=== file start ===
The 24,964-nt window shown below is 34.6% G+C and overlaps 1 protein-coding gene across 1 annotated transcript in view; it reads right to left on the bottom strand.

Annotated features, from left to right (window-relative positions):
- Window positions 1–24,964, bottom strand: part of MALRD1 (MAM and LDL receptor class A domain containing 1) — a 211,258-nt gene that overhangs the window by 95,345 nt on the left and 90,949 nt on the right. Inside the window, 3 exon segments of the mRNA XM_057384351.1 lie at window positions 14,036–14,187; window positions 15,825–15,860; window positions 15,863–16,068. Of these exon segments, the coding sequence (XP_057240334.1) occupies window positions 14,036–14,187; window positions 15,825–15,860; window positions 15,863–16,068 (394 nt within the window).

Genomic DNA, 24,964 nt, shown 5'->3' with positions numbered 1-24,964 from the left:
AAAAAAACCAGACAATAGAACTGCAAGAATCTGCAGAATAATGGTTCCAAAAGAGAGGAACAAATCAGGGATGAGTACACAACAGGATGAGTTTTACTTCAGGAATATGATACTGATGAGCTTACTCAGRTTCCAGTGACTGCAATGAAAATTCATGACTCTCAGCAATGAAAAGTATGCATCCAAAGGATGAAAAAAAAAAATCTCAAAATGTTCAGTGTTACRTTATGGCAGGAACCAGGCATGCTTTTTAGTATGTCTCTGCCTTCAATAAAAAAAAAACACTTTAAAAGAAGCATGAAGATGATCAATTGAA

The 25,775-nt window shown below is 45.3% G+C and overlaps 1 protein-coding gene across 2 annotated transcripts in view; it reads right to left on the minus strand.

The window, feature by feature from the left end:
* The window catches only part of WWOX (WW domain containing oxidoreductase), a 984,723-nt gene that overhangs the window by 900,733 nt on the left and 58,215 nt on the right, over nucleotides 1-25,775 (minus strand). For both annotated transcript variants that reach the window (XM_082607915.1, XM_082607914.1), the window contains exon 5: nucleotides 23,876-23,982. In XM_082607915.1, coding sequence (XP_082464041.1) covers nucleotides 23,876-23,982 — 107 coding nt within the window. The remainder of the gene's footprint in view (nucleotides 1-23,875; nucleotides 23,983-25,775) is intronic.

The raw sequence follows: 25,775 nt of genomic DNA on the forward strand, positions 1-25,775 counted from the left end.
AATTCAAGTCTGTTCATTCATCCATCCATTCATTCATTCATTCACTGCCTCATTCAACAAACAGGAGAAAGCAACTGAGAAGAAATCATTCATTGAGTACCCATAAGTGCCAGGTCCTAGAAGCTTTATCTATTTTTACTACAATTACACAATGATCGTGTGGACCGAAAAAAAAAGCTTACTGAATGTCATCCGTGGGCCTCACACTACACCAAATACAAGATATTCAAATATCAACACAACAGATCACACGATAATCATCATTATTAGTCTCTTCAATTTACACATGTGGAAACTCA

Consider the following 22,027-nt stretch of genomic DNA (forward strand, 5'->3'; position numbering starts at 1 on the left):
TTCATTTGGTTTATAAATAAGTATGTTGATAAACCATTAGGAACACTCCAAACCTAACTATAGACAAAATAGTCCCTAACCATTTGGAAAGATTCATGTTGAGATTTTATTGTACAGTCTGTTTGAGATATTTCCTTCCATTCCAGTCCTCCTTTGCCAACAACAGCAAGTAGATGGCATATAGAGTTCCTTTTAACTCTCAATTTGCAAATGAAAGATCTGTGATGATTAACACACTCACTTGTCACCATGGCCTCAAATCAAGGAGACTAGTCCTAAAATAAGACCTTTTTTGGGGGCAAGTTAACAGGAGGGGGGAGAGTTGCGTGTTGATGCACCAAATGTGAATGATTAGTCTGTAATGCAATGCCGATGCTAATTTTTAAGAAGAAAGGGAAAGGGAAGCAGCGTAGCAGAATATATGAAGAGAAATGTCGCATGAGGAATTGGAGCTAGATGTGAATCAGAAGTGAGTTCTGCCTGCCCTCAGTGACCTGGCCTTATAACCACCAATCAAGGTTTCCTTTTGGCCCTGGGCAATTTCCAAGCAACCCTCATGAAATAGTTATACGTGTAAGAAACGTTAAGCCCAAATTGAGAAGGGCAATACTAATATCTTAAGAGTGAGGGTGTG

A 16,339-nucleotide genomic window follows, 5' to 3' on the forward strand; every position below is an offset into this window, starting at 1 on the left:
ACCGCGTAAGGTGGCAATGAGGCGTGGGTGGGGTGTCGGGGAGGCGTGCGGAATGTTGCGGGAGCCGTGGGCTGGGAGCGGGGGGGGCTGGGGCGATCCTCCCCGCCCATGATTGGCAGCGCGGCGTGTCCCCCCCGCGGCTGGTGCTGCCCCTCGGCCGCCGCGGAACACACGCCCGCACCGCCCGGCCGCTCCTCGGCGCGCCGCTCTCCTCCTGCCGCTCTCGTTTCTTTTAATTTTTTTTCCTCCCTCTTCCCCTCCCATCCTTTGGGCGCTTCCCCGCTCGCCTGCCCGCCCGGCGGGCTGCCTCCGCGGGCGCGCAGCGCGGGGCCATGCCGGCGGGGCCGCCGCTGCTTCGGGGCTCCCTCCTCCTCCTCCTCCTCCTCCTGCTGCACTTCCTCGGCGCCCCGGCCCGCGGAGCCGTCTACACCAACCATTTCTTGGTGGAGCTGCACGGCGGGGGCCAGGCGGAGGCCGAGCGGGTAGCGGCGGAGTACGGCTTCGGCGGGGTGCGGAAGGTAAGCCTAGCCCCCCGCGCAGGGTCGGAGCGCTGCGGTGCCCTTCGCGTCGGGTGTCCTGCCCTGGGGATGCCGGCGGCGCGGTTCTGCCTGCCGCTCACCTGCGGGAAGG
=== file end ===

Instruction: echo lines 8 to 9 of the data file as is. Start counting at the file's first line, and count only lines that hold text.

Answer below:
* The window catches only part of WWOX (WW domain containing oxidoreductase), a 984,723-nt gene that overhangs the window by 900,733 nt on the left and 58,215 nt on the right, over nucleotides 1-25,775 (minus strand). For both annotated transcript variants that reach the window (XM_082607915.1, XM_082607914.1), the window contains exon 5: nucleotides 23,876-23,982. In XM_082607915.1, coding sequence (XP_082464041.1) covers nucleotides 23,876-23,982 — 107 coding nt within the window. The remainder of the gene's footprint in view (nucleotides 1-23,875; nucleotides 23,983-25,775) is intronic.

The raw sequence follows: 25,775 nt of genomic DNA on the forward strand, positions 1-25,775 counted from the left end.